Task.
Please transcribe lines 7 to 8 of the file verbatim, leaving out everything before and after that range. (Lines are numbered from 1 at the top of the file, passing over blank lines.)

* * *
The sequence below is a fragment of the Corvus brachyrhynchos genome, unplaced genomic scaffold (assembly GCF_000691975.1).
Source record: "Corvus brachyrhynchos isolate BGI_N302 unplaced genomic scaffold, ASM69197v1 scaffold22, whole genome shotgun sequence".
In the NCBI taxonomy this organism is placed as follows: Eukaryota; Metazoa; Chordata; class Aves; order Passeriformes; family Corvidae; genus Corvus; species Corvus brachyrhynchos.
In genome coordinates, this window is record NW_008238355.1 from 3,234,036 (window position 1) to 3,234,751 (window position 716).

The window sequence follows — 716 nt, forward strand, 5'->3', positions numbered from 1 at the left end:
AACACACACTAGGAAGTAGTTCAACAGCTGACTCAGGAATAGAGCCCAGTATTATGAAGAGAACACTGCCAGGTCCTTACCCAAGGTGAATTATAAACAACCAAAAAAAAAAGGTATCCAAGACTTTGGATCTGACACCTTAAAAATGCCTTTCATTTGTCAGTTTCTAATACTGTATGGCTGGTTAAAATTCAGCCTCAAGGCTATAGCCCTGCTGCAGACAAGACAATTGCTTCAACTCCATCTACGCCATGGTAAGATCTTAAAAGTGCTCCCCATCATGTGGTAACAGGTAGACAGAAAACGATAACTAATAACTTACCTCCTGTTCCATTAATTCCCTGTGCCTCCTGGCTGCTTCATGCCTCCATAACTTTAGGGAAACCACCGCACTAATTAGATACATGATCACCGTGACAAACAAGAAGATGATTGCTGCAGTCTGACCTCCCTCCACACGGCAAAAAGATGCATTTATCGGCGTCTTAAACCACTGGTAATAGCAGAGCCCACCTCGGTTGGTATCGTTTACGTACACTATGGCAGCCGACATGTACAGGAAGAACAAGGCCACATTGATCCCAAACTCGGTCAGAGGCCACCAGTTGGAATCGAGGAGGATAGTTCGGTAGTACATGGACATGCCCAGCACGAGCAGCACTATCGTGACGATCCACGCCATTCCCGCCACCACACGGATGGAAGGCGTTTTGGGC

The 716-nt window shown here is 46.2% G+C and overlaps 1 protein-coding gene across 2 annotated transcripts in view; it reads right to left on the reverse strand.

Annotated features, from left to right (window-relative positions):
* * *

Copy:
The 716-nt window shown here is 46.2% G+C and overlaps 1 protein-coding gene across 2 annotated transcripts in view; it reads right to left on the reverse strand.

Annotated features, from left to right (window-relative positions):